By: Nicholas Cleeve
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Released on October 2, 2015 via Roadrunner Records
Horror of horrors Trivium have released an album with no harsh vocals. We’ve been here before, with the disappointing and almost decade old The Crusade, but things are different this time. While The Crusade was defined by what it was missing, Silence in the Snow expands Trivium’s repertoire with elements of heavy metal and arena filling rock.
Matt Heafy’s vocals are clearly the centrepiece of this album. His screams are missed, but he pushes his singing voice harder than ever before to make up for their absence. His voice now has a brighter, almost power metal tone to it. There’s loads of layering of vocal tracks going on, possibly a sign of trying too hard to be anthemic, but Matt’s strong and distinctive voice makes it work.
The Crusade and previous album Vengeance Falls felt limited by compromise. They both showed a more accessible side of Trivium, but were missing something as a result. Silence in the Snow is a far more successful iteration of this tactic. ‘Until The World Goes Cold’ exemplifies this: it’s the band’s most chart friendly song since ‘Dying In Your Arms’, but there’s no cynicism to it. Similarly, the Iron Maiden inspired verses and pre-chorus in ‘Pull Me From The Void’ offset its heavier and slightly ponderous chorus riff. It’s not perfect – an awesome chorus can’t save ‘Rise Above The Tides’ from being too generic – but the execution of this concept is otherwise impressive.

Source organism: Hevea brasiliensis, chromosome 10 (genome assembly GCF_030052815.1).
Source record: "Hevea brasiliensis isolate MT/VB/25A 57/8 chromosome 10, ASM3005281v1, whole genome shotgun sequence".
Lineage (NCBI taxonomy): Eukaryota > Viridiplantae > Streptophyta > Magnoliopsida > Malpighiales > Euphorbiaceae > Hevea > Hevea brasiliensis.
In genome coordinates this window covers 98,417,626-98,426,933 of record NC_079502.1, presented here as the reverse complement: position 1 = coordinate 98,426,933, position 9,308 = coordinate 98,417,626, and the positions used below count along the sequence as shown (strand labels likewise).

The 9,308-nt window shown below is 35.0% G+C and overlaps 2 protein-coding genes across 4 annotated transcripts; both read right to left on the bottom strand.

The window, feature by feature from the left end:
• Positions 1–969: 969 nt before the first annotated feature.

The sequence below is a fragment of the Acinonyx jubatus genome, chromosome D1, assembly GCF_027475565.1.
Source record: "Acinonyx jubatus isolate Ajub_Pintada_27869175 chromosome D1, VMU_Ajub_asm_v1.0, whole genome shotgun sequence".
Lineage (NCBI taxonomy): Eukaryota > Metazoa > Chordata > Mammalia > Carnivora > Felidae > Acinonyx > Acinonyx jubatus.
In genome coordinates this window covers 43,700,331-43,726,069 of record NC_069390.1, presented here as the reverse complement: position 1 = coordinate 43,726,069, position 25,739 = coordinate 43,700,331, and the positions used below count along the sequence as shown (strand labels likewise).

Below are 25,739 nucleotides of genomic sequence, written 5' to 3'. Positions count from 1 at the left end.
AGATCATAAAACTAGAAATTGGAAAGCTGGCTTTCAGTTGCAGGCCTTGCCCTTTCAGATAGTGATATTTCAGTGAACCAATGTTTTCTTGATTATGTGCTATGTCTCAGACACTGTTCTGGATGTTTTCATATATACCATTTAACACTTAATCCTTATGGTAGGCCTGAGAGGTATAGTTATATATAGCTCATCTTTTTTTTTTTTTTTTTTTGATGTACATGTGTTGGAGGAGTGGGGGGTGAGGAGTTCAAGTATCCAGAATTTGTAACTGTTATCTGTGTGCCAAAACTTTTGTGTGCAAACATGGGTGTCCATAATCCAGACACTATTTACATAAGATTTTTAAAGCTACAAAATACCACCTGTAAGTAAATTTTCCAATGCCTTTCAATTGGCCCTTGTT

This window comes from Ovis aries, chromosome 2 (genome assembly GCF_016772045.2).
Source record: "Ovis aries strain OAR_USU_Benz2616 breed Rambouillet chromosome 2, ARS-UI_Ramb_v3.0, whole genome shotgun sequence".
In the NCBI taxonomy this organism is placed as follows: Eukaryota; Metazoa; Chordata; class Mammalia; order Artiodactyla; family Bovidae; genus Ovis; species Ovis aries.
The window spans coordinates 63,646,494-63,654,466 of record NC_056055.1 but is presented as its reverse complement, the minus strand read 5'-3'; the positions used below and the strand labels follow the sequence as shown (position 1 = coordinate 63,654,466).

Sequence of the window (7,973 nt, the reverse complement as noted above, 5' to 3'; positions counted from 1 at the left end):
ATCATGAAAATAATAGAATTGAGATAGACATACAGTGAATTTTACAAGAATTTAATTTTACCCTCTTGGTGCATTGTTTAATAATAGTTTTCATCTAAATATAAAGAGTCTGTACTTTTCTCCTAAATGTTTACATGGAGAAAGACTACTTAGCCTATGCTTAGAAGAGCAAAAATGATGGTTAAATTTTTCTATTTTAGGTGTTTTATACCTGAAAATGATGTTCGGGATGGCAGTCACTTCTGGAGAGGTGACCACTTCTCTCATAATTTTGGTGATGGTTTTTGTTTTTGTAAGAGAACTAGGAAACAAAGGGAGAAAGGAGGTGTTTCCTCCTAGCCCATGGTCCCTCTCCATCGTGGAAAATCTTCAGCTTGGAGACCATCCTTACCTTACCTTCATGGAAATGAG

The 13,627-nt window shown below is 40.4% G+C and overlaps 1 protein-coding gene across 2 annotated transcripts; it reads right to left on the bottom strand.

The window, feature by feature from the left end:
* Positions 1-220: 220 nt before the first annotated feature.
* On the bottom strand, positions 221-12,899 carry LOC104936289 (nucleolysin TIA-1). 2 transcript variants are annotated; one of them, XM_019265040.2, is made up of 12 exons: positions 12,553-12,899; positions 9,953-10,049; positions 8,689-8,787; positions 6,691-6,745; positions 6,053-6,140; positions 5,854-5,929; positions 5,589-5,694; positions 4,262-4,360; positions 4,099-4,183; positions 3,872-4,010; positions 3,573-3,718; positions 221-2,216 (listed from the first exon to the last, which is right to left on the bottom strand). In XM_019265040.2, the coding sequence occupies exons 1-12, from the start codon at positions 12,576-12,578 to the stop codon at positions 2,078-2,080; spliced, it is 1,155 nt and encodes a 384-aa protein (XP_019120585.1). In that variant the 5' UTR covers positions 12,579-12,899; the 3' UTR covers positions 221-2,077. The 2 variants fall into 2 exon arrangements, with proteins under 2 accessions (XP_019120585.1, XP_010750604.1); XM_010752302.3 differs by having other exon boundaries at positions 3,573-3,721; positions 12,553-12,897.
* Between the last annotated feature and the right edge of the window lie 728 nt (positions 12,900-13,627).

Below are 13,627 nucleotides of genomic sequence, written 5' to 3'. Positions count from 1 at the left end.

That’s not to say that Silence in the Snow abandons heaviness entirely. Corey Beaulieu and Matt’s extended range guitars give a powerful crunch to its rhythm section. These come to the fore in ‘Dead And Gone’ and ‘Beneath The Sun’, which are the kind of low end focussed metalcore you’d expect from Devil You Know. There’s still plenty of weight left to Trivium elsewhere, it just isn’t channelled into overt aggression as it was before.
Fans who were excited that Silence in the Snow‘s title track was originally written during Shogun’s sessions might be disappointed as Trivium have never been further away from the heavy and progressive style of that album than they are here. This feels natural though, what they have produced is an improved version of the development which the band have attempted before. Now they have the confidence and maturity to make it stick, the result is the best release in a long time from a band which continues to experiment deep into their career.